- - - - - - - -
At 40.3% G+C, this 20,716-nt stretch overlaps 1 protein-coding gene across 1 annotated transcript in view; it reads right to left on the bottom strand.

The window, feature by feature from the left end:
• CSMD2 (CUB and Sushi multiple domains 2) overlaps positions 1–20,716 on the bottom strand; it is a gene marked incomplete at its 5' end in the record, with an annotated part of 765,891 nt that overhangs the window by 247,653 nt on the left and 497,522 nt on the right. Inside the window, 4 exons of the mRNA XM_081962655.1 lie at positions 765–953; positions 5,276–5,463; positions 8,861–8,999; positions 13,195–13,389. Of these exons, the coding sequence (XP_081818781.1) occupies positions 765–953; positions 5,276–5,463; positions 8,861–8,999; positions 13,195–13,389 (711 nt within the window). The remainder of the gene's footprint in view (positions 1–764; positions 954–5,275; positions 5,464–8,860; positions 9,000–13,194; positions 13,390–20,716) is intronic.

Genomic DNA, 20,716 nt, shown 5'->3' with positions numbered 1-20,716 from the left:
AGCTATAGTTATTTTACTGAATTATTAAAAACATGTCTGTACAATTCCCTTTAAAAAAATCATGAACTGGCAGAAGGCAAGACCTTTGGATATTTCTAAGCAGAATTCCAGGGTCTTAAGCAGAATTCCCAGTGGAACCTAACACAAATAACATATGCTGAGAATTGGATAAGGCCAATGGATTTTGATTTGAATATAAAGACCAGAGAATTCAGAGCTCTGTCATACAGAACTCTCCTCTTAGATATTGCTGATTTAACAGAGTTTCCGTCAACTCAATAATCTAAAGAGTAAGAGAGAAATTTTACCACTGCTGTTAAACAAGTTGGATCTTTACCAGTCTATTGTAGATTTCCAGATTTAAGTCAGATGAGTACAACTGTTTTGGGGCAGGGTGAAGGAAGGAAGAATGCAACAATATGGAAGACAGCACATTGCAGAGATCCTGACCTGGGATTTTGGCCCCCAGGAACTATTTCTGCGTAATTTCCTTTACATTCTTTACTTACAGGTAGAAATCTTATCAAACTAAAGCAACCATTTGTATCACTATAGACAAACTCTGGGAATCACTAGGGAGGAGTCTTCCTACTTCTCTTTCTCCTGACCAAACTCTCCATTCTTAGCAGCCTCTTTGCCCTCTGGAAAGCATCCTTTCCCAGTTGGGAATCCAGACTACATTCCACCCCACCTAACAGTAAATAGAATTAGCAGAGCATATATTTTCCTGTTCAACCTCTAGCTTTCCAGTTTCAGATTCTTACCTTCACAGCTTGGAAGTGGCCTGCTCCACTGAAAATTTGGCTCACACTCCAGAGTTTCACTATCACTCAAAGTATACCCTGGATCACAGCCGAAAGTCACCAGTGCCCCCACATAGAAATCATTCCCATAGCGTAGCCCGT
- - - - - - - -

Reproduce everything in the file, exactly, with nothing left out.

At 40.3% G+C, this 20,716-nt stretch overlaps 1 protein-coding gene across 1 annotated transcript in view; it reads right to left on the bottom strand.

The window, feature by feature from the left end:
• CSMD2 (CUB and Sushi multiple domains 2) overlaps positions 1–20,716 on the bottom strand; it is a gene marked incomplete at its 5' end in the record, with an annotated part of 765,891 nt that overhangs the window by 247,653 nt on the left and 497,522 nt on the right. Inside the window, 4 exons of the mRNA XM_081962655.1 lie at positions 765–953; positions 5,276–5,463; positions 8,861–8,999; positions 13,195–13,389. Of these exons, the coding sequence (XP_081818781.1) occupies positions 765–953; positions 5,276–5,463; positions 8,861–8,999; positions 13,195–13,389 (711 nt within the window). The remainder of the gene's footprint in view (positions 1–764; positions 954–5,275; positions 5,464–8,860; positions 9,000–13,194; positions 13,390–20,716) is intronic.

Genomic DNA, 20,716 nt, shown 5'->3' with positions numbered 1-20,716 from the left:
AGCTATAGTTATTTTACTGAATTATTAAAAACATGTCTGTACAATTCCCTTTAAAAAAATCATGAACTGGCAGAAGGCAAGACCTTTGGATATTTCTAAGCAGAATTCCAGGGTCTTAAGCAGAATTCCCAGTGGAACCTAACACAAATAACATATGCTGAGAATTGGATAAGGCCAATGGATTTTGATTTGAATATAAAGACCAGAGAATTCAGAGCTCTGTCATACAGAACTCTCCTCTTAGATATTGCTGATTTAACAGAGTTTCCGTCAACTCAATAATCTAAAGAGTAAGAGAGAAATTTTACCACTGCTGTTAAACAAGTTGGATCTTTACCAGTCTATTGTAGATTTCCAGATTTAAGTCAGATGAGTACAACTGTTTTGGGGCAGGGTGAAGGAAGGAAGAATGCAACAATATGGAAGACAGCACATTGCAGAGATCCTGACCTGGGATTTTGGCCCCCAGGAACTATTTCTGCGTAATTTCCTTTACATTCTTTACTTACAGGTAGAAATCTTATCAAACTAAAGCAACCATTTGTATCACTATAGACAAACTCTGGGAATCACTAGGGAGGAGTCTTCCTACTTCTCTTTCTCCTGACCAAACTCTCCATTCTTAGCAGCCTCTTTGCCCTCTGGAAAGCATCCTTTCCCAGTTGGGAATCCAGACTACATTCCACCCCACCTAACAGTAAATAGAATTAGCAGAGCATATATTTTCCTGTTCAACCTCTAGCTTTCCAGTTTCAGATTCTTACCTTCACAGCTTGGAAGTGGCCTGCTCCACTGAAAATTTGGCTCACACTCCAGAGTTTCACTATCACTCAAAGTATACCCTGGATCACAGCCGAAAGTCACCAGTGCCCCCACATAGAAATCATTCCCATAGCGTAGCCCGT